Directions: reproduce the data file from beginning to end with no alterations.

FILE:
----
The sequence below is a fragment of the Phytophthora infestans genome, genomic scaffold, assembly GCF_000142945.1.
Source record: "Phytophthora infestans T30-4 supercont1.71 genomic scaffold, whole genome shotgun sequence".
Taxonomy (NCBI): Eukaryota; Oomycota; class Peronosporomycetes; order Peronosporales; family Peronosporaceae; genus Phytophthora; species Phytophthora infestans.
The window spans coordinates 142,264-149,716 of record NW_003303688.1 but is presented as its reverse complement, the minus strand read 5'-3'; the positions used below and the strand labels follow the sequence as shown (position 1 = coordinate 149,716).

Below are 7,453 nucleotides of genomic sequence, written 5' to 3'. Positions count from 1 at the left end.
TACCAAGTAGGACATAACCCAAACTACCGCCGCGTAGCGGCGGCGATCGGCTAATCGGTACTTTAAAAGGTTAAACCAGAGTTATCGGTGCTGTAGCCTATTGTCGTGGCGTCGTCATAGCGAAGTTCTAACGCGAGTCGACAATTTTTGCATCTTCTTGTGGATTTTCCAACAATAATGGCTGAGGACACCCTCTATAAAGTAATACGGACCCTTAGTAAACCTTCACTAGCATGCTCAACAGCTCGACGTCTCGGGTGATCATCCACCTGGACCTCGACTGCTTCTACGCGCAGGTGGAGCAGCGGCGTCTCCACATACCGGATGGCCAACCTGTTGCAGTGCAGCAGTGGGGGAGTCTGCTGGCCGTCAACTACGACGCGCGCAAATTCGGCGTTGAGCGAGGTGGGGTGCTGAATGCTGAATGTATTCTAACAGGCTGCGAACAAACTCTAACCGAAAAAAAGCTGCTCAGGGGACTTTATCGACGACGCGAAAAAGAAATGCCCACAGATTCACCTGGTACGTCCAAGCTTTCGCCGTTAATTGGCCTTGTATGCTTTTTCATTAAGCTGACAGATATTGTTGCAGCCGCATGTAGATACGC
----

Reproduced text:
The sequence below is a fragment of the Phytophthora infestans genome, genomic scaffold, assembly GCF_000142945.1.
Source record: "Phytophthora infestans T30-4 supercont1.71 genomic scaffold, whole genome shotgun sequence".
Taxonomy (NCBI): Eukaryota; Oomycota; class Peronosporomycetes; order Peronosporales; family Peronosporaceae; genus Phytophthora; species Phytophthora infestans.
The window spans coordinates 142,264-149,716 of record NW_003303688.1 but is presented as its reverse complement, the minus strand read 5'-3'; the positions used below and the strand labels follow the sequence as shown (position 1 = coordinate 149,716).

Below are 7,453 nucleotides of genomic sequence, written 5' to 3'. Positions count from 1 at the left end.
TACCAAGTAGGACATAACCCAAACTACCGCCGCGTAGCGGCGGCGATCGGCTAATCGGTACTTTAAAAGGTTAAACCAGAGTTATCGGTGCTGTAGCCTATTGTCGTGGCGTCGTCATAGCGAAGTTCTAACGCGAGTCGACAATTTTTGCATCTTCTTGTGGATTTTCCAACAATAATGGCTGAGGACACCCTCTATAAAGTAATACGGACCCTTAGTAAACCTTCACTAGCATGCTCAACAGCTCGACGTCTCGGGTGATCATCCACCTGGACCTCGACTGCTTCTACGCGCAGGTGGAGCAGCGGCGTCTCCACATACCGGATGGCCAACCTGTTGCAGTGCAGCAGTGGGGGAGTCTGCTGGCCGTCAACTACGACGCGCGCAAATTCGGCGTTGAGCGAGGTGGGGTGCTGAATGCTGAATGTATTCTAACAGGCTGCGAACAAACTCTAACCGAAAAAAAGCTGCTCAGGGGACTTTATCGACGACGCGAAAAAGAAATGCCCACAGATTCACCTGGTACGTCCAAGCTTTCGCCGTTAATTGGCCTTGTATGCTTTTTCATTAAGCTGACAGATATTGTTGCAGCCGCATGTAGATACGC